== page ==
The company and shareholders also benefit. The company will be able to grant a lower number of option shares to deliver the same compensation value since value of a TSO option will be greater than that of a traditional option. This is a key advantage to employers and shareholders because the number of shares outstanding is reduced, thus reducing dilution. The sale feature also should allow companies to make stock grants more often because shareholders are generally more likely to approve new share authorizations when the number of outstanding options held by employees, i.e., overhang, is lower.

The company still receives a tax deduction for the amounts realized by the participants on the sale to financial institutions. Thus, it could receive a deduction for underwater options that are sold. These options will not be exercised and ordinarily the deduction would be lost. For employees, competitive bidding by several financial institutions will help ensure receiving a fair price for options.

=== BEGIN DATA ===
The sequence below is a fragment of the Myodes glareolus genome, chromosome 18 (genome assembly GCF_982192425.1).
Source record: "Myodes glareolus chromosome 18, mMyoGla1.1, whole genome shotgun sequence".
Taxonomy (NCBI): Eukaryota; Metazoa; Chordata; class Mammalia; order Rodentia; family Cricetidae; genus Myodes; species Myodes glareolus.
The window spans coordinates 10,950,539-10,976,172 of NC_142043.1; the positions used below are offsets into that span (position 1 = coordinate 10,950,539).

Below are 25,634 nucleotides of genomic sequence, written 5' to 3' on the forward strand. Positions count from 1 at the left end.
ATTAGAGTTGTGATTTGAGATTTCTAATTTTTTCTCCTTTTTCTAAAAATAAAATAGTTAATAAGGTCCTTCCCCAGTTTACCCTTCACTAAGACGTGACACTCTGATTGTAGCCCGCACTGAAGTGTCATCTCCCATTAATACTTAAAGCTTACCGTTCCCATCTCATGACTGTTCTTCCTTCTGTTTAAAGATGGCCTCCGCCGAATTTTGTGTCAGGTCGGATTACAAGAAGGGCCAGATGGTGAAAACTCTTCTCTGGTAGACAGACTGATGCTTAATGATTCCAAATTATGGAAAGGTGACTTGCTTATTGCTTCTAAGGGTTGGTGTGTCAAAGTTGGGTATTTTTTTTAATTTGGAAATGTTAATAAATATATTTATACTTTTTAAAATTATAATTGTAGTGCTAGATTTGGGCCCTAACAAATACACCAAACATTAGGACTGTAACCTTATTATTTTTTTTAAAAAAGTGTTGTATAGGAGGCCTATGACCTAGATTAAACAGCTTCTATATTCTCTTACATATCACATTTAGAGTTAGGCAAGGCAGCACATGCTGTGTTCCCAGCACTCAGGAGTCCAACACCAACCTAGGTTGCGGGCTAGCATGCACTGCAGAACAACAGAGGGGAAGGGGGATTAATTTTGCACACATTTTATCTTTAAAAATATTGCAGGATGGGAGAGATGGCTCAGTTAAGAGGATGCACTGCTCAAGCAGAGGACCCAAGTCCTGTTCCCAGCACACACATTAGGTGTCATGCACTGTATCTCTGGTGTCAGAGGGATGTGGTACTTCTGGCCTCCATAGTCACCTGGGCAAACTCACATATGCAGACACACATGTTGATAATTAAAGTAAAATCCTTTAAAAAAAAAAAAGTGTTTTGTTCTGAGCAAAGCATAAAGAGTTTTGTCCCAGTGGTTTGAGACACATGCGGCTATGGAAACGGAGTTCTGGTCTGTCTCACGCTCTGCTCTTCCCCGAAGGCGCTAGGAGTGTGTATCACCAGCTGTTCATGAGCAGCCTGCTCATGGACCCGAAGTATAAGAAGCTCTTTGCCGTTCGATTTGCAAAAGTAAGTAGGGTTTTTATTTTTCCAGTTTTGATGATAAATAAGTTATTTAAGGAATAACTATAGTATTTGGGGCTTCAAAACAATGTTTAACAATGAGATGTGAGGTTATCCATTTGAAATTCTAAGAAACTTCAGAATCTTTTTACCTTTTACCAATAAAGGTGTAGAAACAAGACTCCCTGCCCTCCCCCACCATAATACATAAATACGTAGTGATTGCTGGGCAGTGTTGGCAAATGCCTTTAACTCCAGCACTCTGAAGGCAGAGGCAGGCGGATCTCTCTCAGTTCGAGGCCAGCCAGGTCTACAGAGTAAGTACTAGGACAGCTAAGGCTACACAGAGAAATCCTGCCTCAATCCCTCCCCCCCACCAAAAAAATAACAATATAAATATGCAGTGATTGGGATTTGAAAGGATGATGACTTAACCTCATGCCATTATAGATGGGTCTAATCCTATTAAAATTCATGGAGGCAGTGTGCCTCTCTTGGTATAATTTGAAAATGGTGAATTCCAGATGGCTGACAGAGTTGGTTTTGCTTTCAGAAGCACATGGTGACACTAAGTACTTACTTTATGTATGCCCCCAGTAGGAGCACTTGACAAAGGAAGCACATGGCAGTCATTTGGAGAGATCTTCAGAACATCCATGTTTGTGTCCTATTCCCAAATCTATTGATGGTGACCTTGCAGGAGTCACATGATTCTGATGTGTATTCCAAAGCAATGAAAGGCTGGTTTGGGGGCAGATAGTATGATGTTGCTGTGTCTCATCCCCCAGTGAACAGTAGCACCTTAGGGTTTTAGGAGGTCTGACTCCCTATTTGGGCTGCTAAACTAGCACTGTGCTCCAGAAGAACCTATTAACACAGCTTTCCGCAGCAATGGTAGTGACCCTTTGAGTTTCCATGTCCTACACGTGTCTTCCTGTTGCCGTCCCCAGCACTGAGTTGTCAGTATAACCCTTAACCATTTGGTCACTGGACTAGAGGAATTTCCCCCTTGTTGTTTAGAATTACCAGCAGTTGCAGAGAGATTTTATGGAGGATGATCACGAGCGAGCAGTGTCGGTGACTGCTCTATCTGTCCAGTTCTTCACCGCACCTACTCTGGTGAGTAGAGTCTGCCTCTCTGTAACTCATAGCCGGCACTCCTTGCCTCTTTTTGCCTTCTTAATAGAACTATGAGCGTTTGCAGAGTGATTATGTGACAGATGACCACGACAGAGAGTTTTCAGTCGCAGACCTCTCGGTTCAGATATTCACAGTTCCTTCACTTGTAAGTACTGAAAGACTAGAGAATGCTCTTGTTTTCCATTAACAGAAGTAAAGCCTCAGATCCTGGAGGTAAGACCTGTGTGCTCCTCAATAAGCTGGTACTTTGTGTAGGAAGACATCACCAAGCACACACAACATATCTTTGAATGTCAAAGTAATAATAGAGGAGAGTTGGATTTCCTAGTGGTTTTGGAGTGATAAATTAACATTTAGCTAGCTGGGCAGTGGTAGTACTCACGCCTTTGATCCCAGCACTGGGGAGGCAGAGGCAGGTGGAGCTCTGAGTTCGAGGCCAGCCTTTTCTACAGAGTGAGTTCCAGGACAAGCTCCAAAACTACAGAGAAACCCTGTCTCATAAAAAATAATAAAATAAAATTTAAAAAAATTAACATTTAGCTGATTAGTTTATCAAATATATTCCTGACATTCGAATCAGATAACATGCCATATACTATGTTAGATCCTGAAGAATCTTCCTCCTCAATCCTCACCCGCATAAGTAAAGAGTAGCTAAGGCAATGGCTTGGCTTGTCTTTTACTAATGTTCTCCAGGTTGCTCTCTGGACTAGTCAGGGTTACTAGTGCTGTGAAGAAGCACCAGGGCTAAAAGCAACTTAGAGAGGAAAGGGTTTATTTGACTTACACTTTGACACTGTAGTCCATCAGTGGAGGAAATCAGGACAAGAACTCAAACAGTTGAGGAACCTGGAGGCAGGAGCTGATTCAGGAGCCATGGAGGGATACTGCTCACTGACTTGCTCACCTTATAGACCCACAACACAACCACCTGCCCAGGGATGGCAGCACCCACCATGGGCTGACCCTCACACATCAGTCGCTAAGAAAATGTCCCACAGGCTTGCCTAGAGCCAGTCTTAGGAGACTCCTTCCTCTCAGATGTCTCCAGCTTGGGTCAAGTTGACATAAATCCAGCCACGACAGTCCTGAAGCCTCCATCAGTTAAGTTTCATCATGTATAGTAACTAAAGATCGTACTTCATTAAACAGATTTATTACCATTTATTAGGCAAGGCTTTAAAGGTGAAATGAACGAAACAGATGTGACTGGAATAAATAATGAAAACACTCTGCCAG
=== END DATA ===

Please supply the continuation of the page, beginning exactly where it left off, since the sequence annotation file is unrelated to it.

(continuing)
Caveats for Companies

Some advisers suggest that institutional investors and related advisory services may not distinguish between options held by employees and those transferred to financial institutions in calculating overhang. However, analysts will generally recognize the key value of selling underwater options in reducing overhang. Institutional holders are more likely to object to the right of participants to realize compensation even when the exercise price exceeds fair market value. This same objection is made to restricted stock that vests upon a period of service, dubbed "pay for pulse."